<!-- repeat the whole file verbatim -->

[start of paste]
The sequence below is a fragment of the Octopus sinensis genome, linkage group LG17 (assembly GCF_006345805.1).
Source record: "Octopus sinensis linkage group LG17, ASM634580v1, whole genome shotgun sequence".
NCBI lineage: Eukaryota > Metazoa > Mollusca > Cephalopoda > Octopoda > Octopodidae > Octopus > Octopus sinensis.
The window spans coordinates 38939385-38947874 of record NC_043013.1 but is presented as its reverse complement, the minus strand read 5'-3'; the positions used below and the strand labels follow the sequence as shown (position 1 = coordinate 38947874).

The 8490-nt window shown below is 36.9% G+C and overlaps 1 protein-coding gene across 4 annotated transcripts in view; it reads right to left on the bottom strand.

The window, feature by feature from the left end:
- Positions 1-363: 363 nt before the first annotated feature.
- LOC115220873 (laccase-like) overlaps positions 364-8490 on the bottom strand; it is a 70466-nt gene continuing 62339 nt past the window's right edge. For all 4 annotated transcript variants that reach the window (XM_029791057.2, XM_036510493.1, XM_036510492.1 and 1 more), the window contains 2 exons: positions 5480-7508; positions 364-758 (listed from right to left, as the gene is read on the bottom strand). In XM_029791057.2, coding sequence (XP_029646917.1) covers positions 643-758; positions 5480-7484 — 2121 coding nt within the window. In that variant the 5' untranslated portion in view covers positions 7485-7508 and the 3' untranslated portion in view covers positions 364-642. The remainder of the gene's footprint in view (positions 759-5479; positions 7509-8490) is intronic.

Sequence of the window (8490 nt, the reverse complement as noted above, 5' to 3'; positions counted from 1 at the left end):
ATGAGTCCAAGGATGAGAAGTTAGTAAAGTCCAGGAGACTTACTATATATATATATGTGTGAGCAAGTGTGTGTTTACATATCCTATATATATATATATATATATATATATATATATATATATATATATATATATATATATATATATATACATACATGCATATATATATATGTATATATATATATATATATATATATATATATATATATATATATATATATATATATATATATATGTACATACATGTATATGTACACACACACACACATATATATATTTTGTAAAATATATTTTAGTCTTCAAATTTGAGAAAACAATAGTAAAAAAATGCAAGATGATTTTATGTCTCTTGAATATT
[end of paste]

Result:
The sequence below is a fragment of the Octopus sinensis genome, linkage group LG17 (assembly GCF_006345805.1).
Source record: "Octopus sinensis linkage group LG17, ASM634580v1, whole genome shotgun sequence".
NCBI lineage: Eukaryota > Metazoa > Mollusca > Cephalopoda > Octopoda > Octopodidae > Octopus > Octopus sinensis.
The window spans coordinates 38939385-38947874 of record NC_043013.1 but is presented as its reverse complement, the minus strand read 5'-3'; the positions used below and the strand labels follow the sequence as shown (position 1 = coordinate 38947874).

The 8490-nt window shown below is 36.9% G+C and overlaps 1 protein-coding gene across 4 annotated transcripts in view; it reads right to left on the bottom strand.

The window, feature by feature from the left end:
- Positions 1-363: 363 nt before the first annotated feature.
- LOC115220873 (laccase-like) overlaps positions 364-8490 on the bottom strand; it is a 70466-nt gene continuing 62339 nt past the window's right edge. For all 4 annotated transcript variants that reach the window (XM_029791057.2, XM_036510493.1, XM_036510492.1 and 1 more), the window contains 2 exons: positions 5480-7508; positions 364-758 (listed from right to left, as the gene is read on the bottom strand). In XM_029791057.2, coding sequence (XP_029646917.1) covers positions 643-758; positions 5480-7484 — 2121 coding nt within the window. In that variant the 5' untranslated portion in view covers positions 7485-7508 and the 3' untranslated portion in view covers positions 364-642. The remainder of the gene's footprint in view (positions 759-5479; positions 7509-8490) is intronic.

Sequence of the window (8490 nt, the reverse complement as noted above, 5' to 3'; positions counted from 1 at the left end):
ATGAGTCCAAGGATGAGAAGTTAGTAAAGTCCAGGAGACTTACTATATATATATATGTGTGAGCAAGTGTGTGTTTACATATCCTATATATATATATATATATATATATATATATATATATATATATATATATATATATATATATATATACATACATGCATATATATATATGTATATATATATATATATATATATATATATATATATATATATATATATATATATATATATATATGTACATACATGTATATGTACACACACACACACATATATATATTTTGTAAAATATATTTTAGTCTTCAAATTTGAGAAAACAATAGTAAAAAAATGCAAGATGATTTTATGTCTCTTGAATATT